IV. Conclusion: Theoretical and Disciplinary Integrity
In 1998,Marenin and Worrall asserted that “criminal justice is an academic discipline in practice but not yet in theory” (p. 465). Scholars in the field have not placed high value on this endeavor for two primary reasons. The first has already been discussed: Crime theory suffices. The second is more difficult to overcome: Although exploring the why of crime has prima facie importance, our field has neither articulated nor acknowledged what value theorizing criminal justice provides. Some people assume, in fact, that studying criminal justice is inherently and necessarily atheoretical because it concentrates on practice. The notion that practice can somehow be severed from theory has been thoroughly debunked in most other major fields of study (Carr & Stephens, 1986; Fay, 1977; Habermas, 1972). Theory and practice are implied in one another; no policy analysis, implementation, strategic plan, or practitioner action is devoid of theory. To deny the integral role theory plays in all these instances is to remain ignorant of its influence.
In a sense, then, theorizing criminal justice is an inherently critical endeavor providing important insights into the systems irrationalities, missteps, and disconcerting implications. Numerous criminal justice issues guide our analysis: the criminal justice apparatus’s steep growth in size, power, and punitiveness; controversial new initiatives in the wars on terrorism and drugs; and disparities in the treatment of minorities, women, and the poor. Each of these objects of study necessitates a scholarly scrutiny of immediate causes as well as their larger theoretical context (cultural, political, economic, and sociological forces). Of course, the level at which this scrutiny is carried out will vary, ranging from a critique of a single administrative practice to perhaps a wholesale critique of the criminal justice growth complex (see Table 40.1, “Growth Complex” column). Theoretically based scrutiny focused on criminal justice and crime control should not be misconstrued as inappropriately critical. It is simply approaching criminal justice as a research problem— similar to the way crime is studied.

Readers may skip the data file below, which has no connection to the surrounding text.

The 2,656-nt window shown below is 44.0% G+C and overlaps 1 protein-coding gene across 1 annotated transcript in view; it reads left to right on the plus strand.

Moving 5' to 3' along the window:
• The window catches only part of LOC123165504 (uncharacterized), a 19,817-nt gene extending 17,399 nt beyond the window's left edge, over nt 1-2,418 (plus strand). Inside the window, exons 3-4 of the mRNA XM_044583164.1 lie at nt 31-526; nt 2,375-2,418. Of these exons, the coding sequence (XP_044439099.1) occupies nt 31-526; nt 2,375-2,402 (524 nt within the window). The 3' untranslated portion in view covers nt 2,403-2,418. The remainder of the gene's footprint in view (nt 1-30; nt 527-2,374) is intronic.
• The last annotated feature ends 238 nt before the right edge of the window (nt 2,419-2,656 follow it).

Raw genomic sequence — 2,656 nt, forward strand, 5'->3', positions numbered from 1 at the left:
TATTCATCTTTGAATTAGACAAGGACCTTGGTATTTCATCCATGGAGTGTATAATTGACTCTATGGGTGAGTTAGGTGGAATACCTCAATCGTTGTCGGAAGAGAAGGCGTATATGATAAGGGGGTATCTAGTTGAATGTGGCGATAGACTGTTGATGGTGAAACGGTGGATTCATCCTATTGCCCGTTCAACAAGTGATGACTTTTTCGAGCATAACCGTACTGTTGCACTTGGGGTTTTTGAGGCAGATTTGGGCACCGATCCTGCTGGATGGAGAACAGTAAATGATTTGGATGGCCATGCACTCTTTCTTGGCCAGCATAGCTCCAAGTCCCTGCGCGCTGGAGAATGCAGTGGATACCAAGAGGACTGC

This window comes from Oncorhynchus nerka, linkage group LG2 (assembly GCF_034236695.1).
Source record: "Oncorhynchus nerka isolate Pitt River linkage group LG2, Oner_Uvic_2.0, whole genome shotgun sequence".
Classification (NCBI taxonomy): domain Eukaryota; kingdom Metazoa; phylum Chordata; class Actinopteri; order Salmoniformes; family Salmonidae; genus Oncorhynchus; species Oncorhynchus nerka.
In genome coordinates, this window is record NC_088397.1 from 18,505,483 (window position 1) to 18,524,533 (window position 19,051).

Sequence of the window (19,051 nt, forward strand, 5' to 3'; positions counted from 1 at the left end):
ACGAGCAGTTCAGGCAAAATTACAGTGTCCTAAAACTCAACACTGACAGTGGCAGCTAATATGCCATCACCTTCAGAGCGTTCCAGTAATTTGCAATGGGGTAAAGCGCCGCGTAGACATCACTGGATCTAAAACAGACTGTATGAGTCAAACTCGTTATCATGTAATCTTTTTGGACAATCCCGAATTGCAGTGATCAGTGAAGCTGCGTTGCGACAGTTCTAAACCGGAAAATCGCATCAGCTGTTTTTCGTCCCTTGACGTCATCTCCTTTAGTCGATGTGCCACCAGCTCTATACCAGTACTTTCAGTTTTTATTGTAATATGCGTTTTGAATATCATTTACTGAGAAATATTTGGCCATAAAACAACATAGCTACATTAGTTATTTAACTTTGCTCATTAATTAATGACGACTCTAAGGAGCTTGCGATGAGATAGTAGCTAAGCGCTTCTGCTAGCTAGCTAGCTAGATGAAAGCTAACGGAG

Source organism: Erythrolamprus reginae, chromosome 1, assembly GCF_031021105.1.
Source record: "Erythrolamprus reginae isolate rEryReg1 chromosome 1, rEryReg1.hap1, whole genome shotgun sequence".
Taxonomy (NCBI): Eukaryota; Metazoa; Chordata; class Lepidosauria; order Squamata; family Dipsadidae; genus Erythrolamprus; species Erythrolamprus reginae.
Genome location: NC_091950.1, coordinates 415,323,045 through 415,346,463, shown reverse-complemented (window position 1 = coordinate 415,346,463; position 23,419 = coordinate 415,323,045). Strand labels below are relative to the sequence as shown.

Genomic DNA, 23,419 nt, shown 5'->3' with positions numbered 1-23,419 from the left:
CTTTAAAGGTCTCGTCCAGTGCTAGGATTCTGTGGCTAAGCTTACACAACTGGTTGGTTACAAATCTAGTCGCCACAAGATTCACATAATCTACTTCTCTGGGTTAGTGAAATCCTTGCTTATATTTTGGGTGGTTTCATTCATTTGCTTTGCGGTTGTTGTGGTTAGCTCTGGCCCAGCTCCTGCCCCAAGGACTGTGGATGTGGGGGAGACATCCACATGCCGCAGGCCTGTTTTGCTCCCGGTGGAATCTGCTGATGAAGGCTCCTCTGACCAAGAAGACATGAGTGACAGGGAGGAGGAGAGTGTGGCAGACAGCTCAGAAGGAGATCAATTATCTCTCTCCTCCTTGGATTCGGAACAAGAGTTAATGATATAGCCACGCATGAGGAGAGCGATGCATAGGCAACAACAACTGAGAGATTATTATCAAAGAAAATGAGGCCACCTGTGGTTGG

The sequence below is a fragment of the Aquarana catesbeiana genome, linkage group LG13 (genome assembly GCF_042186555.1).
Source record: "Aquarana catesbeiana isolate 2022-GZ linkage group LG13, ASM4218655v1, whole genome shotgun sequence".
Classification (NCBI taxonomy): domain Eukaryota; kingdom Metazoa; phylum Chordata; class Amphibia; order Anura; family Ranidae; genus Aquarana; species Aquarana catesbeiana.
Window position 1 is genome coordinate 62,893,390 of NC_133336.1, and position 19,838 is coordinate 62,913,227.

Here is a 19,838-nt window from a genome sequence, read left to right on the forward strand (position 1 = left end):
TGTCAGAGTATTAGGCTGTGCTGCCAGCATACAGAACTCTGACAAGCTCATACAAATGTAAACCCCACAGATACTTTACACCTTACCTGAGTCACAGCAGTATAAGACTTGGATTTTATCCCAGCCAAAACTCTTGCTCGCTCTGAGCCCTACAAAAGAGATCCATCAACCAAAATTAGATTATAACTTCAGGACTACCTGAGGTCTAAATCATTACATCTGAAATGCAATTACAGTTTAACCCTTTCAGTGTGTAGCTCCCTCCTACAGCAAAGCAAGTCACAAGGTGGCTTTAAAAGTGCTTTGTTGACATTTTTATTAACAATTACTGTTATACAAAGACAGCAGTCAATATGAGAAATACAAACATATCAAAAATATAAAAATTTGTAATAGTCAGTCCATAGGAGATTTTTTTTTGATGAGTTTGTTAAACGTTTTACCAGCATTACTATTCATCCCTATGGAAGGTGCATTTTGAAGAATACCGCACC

Theorizing criminal justice phenomena should also not be viewed as an endeavor intended exclusively for practical change. Numerous scholars in the field find the study of society’s reaction to crime intellectually stimulating in and of itself—much like a biologist studies the animal kingdom or an astronomer studies the solar system (see Kraska & Neuman, 2008). The study of humans and organizations attempting to control wrongdoing (and sometimes engaging in wrongdoing while trying to control it) yields intriguing insights about the nature of society, the political landscape, and cutting-edge cultural trends. In short, how we react to crime tells us a lot about ourselves and where our society might be headed.
Theories are repositories for substantive thought; impossible-to-avoid filters for thinking through history and major contemporary issues and trends; the foundational material through which innovative solutions to problems are developed; and the backdrop for all research in the field, whether policy based, descriptive, or theoretical. Numerous contemporary scholars are beginning to study criminal justice using more modern conceptions of systems theory, social constructionism, Foucauldian theory, feminist theory, and late modernism. The time appears right for scholars in the field to begin placing a higher value on developing a theoretical infrastructure about criminal justice. Criminal justice theory should become a normalized presence in the criminal justice and criminology degree programs, its textbooks, and its doctoral training. Nothing less than our disciplinary integrity is at stake.
Read more about Criminology Theories.
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